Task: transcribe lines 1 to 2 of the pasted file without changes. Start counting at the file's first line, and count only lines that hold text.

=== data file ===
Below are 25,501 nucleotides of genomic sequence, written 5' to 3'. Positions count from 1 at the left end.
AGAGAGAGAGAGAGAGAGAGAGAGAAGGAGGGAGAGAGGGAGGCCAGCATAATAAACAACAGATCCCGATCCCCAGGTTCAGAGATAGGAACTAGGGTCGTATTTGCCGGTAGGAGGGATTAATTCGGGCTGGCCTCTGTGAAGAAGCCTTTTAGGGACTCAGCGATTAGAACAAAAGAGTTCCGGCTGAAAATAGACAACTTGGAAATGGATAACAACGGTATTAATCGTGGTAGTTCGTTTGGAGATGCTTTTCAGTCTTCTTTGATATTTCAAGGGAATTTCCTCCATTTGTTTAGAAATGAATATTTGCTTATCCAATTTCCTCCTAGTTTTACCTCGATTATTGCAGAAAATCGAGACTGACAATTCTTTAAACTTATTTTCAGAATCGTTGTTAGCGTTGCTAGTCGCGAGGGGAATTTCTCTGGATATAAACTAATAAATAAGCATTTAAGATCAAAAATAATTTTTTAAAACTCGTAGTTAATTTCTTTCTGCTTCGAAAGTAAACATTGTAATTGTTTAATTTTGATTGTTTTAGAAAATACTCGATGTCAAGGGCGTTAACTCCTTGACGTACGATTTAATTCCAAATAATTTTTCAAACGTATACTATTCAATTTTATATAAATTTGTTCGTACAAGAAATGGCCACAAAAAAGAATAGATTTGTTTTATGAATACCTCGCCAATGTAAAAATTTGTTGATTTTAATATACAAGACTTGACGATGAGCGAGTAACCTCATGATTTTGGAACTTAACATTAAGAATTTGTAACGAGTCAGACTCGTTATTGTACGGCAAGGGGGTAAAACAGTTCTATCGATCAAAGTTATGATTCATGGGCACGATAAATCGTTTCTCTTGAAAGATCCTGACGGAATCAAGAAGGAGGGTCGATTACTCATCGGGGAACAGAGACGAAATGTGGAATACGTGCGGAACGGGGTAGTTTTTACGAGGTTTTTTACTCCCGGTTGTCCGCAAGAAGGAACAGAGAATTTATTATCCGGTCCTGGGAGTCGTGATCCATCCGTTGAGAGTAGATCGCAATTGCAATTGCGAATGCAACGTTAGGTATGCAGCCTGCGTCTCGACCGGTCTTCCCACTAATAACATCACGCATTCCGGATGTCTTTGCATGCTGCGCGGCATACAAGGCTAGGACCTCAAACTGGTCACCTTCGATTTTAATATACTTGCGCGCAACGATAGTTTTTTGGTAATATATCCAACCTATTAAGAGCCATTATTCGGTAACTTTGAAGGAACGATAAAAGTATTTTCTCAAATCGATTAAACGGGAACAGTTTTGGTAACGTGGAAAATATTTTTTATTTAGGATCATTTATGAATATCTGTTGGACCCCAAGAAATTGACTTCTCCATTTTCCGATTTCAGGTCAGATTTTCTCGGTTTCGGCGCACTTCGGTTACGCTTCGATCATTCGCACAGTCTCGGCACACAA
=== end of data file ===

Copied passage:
Below are 25,501 nucleotides of genomic sequence, written 5' to 3'. Positions count from 1 at the left end.
AGAGAGAGAGAGAGAGAGAGAGAGAAGGAGGGAGAGAGGGAGGCCAGCATAATAAACAACAGATCCCGATCCCCAGGTTCAGAGATAGGAACTAGGGTCGTATTTGCCGGTAGGAGGGATTAATTCGGGCTGGCCTCTGTGAAGAAGCCTTTTAGGGACTCAGCGATTAGAACAAAAGAGTTCCGGCTGAAAATAGACAACTTGGAAATGGATAACAACGGTATTAATCGTGGTAGTTCGTTTGGAGATGCTTTTCAGTCTTCTTTGATATTTCAAGGGAATTTCCTCCATTTGTTTAGAAATGAATATTTGCTTATCCAATTTCCTCCTAGTTTTACCTCGATTATTGCAGAAAATCGAGACTGACAATTCTTTAAACTTATTTTCAGAATCGTTGTTAGCGTTGCTAGTCGCGAGGGGAATTTCTCTGGATATAAACTAATAAATAAGCATTTAAGATCAAAAATAATTTTTTAAAACTCGTAGTTAATTTCTTTCTGCTTCGAAAGTAAACATTGTAATTGTTTAATTTTGATTGTTTTAGAAAATACTCGATGTCAAGGGCGTTAACTCCTTGACGTACGATTTAATTCCAAATAATTTTTCAAACGTATACTATTCAATTTTATATAAATTTGTTCGTACAAGAAATGGCCACAAAAAAGAATAGATTTGTTTTATGAATACCTCGCCAATGTAAAAATTTGTTGATTTTAATATACAAGACTTGACGATGAGCGAGTAACCTCATGATTTTGGAACTTAACATTAAGAATTTGTAACGAGTCAGACTCGTTATTGTACGGCAAGGGGGTAAAACAGTTCTATCGATCAAAGTTATGATTCATGGGCACGATAAATCGTTTCTCTTGAAAGATCCTGACGGAATCAAGAAGGAGGGTCGATTACTCATCGGGGAACAGAGACGAAATGTGGAATACGTGCGGAACGGGGTAGTTTTTACGAGGTTTTTTACTCCCGGTTGTCCGCAAGAAGGAACAGAGAATTTATTATCCGGTCCTGGGAGTCGTGATCCATCCGTTGAGAGTAGATCGCAATTGCAATTGCGAATGCAACGTTAGGTATGCAGCCTGCGTCTCGACCGGTCTTCCCACTAATAACATCACGCATTCCGGATGTCTTTGCATGCTGCGCGGCATACAAGGCTAGGACCTCAAACTGGTCACCTTCGATTTTAATATACTTGCGCGCAACGATAGTTTTTTGGTAATATATCCAACCTATTAAGAGCCATTATTCGGTAACTTTGAAGGAACGATAAAAGTATTTTCTCAAATCGATTAAACGGGAACAGTTTTGGTAACGTGGAAAATATTTTTTATTTAGGATCATTTATGAATATCTGTTGGACCCCAAGAAATTGACTTCTCCATTTTCCGATTTCAGGTCAGATTTTCTCGGTTTCGGCGCACTTCGGTTACGCTTCGATCATTCGCACAGTCTCGGCACACAA